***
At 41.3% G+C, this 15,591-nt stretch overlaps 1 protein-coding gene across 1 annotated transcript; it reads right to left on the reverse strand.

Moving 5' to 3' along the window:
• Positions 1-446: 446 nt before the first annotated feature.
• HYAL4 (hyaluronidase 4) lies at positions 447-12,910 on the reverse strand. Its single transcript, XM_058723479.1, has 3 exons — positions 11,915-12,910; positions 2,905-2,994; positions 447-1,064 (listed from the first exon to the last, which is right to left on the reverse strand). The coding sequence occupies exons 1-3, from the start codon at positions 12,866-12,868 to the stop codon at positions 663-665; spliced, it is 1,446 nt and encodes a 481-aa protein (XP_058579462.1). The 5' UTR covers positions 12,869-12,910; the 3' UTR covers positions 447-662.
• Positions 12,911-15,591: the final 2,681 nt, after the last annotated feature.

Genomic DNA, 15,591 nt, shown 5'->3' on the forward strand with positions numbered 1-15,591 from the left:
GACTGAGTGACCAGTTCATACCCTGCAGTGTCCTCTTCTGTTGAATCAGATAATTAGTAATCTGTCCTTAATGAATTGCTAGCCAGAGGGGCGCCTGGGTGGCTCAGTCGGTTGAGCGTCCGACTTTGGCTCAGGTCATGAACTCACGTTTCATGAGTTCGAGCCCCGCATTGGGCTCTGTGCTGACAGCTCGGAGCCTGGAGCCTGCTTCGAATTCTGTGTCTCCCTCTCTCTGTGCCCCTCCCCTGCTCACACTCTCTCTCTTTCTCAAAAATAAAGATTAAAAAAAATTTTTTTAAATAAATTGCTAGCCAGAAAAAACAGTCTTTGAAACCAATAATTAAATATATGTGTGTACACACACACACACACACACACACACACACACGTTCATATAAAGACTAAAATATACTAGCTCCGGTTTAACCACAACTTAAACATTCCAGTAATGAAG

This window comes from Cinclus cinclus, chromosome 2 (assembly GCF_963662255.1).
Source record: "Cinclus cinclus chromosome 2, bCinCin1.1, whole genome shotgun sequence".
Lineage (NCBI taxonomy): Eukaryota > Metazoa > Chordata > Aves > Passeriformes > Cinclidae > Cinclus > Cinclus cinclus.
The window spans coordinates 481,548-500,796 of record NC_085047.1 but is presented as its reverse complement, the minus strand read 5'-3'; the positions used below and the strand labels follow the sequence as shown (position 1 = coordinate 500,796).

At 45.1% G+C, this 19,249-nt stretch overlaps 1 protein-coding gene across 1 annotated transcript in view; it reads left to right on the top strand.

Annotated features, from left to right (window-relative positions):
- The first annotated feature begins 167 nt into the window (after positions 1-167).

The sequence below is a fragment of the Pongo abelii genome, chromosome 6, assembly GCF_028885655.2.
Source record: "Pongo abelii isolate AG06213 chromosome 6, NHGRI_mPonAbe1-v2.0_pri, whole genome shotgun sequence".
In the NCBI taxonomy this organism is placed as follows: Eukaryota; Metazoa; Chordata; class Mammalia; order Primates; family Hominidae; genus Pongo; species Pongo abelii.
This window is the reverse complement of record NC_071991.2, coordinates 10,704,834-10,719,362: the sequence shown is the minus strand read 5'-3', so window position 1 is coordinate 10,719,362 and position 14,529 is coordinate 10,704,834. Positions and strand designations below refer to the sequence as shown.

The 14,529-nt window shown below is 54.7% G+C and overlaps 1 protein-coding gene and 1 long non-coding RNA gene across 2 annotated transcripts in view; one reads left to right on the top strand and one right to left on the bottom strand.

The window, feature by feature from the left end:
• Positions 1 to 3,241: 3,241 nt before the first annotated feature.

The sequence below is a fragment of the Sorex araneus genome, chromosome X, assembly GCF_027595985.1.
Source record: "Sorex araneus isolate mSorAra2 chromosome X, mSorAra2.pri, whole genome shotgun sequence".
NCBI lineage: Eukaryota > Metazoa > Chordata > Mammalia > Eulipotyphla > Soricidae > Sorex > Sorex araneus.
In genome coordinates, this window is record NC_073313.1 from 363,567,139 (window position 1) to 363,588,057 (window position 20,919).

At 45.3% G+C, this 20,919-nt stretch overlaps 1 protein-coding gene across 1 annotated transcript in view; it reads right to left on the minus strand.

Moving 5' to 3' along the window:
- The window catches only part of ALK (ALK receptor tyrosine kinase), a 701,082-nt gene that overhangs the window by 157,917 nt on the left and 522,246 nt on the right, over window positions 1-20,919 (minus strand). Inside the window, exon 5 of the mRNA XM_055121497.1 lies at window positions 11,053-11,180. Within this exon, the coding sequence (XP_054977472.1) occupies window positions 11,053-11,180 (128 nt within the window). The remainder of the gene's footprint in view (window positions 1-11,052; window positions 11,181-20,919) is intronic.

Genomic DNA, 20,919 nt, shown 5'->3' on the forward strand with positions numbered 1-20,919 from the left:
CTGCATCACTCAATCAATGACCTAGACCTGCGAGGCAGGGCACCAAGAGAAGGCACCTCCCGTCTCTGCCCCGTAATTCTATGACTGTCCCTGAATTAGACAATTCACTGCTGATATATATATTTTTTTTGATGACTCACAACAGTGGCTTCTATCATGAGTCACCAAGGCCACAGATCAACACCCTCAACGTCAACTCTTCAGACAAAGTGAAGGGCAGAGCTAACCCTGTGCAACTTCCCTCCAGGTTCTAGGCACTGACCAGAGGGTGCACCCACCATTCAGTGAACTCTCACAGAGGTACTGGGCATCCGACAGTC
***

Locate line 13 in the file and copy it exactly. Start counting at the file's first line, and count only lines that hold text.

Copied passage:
Annotated features, from left to right (window-relative positions):